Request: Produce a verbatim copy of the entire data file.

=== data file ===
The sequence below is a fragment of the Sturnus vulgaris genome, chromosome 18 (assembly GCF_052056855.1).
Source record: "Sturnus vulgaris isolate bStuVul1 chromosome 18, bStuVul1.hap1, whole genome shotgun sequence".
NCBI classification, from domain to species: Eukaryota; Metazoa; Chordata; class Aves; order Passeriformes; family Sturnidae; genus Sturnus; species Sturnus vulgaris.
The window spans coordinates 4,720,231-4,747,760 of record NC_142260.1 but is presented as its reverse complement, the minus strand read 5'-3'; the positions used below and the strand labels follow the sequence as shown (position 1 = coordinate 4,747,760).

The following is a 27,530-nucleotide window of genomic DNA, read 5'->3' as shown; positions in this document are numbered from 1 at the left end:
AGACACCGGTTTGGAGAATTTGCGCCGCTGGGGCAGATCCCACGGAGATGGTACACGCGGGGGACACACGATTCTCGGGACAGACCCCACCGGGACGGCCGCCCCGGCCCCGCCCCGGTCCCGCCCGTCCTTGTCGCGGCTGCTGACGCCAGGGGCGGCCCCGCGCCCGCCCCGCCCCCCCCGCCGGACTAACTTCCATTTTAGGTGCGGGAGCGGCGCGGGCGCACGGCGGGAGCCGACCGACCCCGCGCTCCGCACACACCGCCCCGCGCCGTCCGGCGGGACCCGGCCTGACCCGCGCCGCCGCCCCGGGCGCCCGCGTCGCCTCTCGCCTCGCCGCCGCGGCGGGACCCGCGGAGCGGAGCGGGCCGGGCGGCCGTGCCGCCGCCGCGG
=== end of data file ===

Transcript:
The sequence below is a fragment of the Sturnus vulgaris genome, chromosome 18 (assembly GCF_052056855.1).
Source record: "Sturnus vulgaris isolate bStuVul1 chromosome 18, bStuVul1.hap1, whole genome shotgun sequence".
NCBI classification, from domain to species: Eukaryota; Metazoa; Chordata; class Aves; order Passeriformes; family Sturnidae; genus Sturnus; species Sturnus vulgaris.
The window spans coordinates 4,720,231-4,747,760 of record NC_142260.1 but is presented as its reverse complement, the minus strand read 5'-3'; the positions used below and the strand labels follow the sequence as shown (position 1 = coordinate 4,747,760).

The following is a 27,530-nucleotide window of genomic DNA, read 5'->3' as shown; positions in this document are numbered from 1 at the left end:
AGACACCGGTTTGGAGAATTTGCGCCGCTGGGGCAGATCCCACGGAGATGGTACACGCGGGGGACACACGATTCTCGGGACAGACCCCACCGGGACGGCCGCCCCGGCCCCGCCCCGGTCCCGCCCGTCCTTGTCGCGGCTGCTGACGCCAGGGGCGGCCCCGCGCCCGCCCCGCCCCCCCCGCCGGACTAACTTCCATTTTAGGTGCGGGAGCGGCGCGGGCGCACGGCGGGAGCCGACCGACCCCGCGCTCCGCACACACCGCCCCGCGCCGTCCGGCGGGACCCGGCCTGACCCGCGCCGCCGCCCCGGGCGCCCGCGTCGCCTCTCGCCTCGCCGCCGCGGCGGGACCCGCGGAGCGGAGCGGGCCGGGCGGCCGTGCCGCCGCCGCGG